“But now faith, hope and love remain, these three; but the greatest of these is love.” 1 Corinthians 13:13 (NASB)
King David is a biblical example of an uninvolved parent. Through his sins, David was a poor example to his children. But he was also a poor father in other ways, too. He did not discipline his children when it was needed. That was why his children continued to sin.
There are two examples of this. First, his son Adonijah tried to usurp the throne when David was old and frail. He got himself chariots and horses ready, with fifty men to run ahead of him. David, or the Lord, himself didn’t declare that Adonijah would descend the throne after King David.
However, King David did nothing to stop Adonijah’s actions. He not only permitted his son to continue his evil action but also didn’t rebuke him (1 Kings 1:5-6). He was totally uninvolved in the discipline of his son.
In another scenario, Amnon, also King David’s son, assaulted his sister Tamar (Tamar was Amnon’s half-sister). When King David heard about this, he was furious at Amnon’s actions. It was right for David to be angry; however, David did nothing to correct Amnon or protect Tamar. Later, we learn that Tamar’s brother, Absalom, who knew of this attack, killed Amnon in revenge for his sister (2 Samuel 13).
David’s failure to respond after Amnon attacked Tamar contributed to Amnon’s murder. If David had carried out biblical correction according to Exodus 22:16-17 and Deuteronomy 22:28-29, Absolom wouldn’t have felt so free to plan his own revenge. Both sons of David sinned because of David’s lack of involvement as a parent. Furthermore, when Absolom was allowed to return to Jerusalem, David neglected to meet with Absolom to resolve the issue (2 Samuel 14:28).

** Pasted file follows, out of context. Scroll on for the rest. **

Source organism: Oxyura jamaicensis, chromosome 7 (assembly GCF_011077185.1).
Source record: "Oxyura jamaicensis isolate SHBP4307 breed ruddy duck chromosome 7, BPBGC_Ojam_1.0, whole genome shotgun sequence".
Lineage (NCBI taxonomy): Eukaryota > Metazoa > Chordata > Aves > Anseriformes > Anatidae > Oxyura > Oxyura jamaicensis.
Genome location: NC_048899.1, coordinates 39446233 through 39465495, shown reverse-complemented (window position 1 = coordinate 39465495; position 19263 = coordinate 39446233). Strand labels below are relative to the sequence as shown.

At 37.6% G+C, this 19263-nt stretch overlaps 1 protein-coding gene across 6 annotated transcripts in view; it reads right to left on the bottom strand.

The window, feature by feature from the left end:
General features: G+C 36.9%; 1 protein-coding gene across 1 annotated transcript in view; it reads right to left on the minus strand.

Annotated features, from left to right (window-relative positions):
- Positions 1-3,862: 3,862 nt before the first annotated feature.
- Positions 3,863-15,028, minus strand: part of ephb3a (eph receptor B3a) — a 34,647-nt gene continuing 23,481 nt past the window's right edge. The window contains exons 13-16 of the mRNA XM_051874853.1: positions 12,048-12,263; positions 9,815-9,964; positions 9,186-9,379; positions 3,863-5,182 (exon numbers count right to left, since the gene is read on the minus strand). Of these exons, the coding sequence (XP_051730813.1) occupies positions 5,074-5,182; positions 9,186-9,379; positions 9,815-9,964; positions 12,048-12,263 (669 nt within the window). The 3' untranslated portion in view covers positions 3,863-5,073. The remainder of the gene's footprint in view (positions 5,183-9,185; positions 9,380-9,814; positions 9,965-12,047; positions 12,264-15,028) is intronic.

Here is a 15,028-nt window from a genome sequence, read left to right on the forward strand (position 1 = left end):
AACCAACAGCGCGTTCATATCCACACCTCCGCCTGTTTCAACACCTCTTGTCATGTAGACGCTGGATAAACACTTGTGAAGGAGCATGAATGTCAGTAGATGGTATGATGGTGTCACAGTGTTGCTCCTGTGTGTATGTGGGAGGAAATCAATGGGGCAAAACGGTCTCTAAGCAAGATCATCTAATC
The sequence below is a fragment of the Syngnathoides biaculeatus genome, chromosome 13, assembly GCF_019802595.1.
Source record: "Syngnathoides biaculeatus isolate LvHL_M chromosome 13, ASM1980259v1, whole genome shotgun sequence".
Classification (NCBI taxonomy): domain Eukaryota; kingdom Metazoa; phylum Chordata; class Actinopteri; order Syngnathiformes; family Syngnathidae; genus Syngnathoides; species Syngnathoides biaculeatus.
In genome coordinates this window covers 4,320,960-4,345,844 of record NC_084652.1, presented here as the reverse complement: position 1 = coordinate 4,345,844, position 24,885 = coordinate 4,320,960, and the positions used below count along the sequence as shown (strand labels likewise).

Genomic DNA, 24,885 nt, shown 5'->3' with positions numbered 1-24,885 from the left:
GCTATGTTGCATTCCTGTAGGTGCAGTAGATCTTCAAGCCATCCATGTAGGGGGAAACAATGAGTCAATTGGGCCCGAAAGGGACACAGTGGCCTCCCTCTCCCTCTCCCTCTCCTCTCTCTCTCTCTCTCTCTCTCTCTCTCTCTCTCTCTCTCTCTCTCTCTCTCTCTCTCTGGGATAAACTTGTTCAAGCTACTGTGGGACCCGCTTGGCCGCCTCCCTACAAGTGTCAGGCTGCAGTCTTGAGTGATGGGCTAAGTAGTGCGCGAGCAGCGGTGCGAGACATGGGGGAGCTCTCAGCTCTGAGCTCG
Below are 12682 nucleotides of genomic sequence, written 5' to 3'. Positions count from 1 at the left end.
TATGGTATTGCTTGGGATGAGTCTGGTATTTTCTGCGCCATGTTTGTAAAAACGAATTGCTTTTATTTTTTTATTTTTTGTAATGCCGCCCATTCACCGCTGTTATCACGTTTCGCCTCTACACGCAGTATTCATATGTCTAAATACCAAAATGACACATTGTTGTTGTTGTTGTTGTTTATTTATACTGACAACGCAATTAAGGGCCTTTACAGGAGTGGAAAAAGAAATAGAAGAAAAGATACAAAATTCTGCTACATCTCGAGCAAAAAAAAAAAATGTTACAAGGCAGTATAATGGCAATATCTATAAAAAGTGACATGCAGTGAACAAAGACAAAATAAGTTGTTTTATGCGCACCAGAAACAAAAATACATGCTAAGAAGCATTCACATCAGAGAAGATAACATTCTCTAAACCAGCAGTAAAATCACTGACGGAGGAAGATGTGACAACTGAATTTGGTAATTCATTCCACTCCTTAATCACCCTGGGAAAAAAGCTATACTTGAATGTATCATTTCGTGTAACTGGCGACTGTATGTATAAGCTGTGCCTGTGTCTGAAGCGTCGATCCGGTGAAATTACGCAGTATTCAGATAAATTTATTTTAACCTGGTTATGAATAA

What does a child need from their parents?
1. Love and emotional support
Every child wants nothing more than their parent’s love and affection. We are emotional beings. We need to feel loved and cared for. Saying and showing your love for your children can overcome almost any parenting mistakes you might make.
1 Peter 4:8 (NKJV)
“And above all things have fervent love for one another, for “love will cover a multitude of sins.”
Besides, show emotional support whenever your children feel down or disappointed. Speak encouraging words that will uplift them as it will encourage their trust, respect, self-esteem, and independence.
2. Security and a sense of belonging